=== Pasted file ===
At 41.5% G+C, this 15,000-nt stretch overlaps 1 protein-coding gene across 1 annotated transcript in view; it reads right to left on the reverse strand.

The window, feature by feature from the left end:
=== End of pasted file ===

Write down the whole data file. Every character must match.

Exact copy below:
At 41.5% G+C, this 15,000-nt stretch overlaps 1 protein-coding gene across 1 annotated transcript in view; it reads right to left on the reverse strand.

The window, feature by feature from the left end: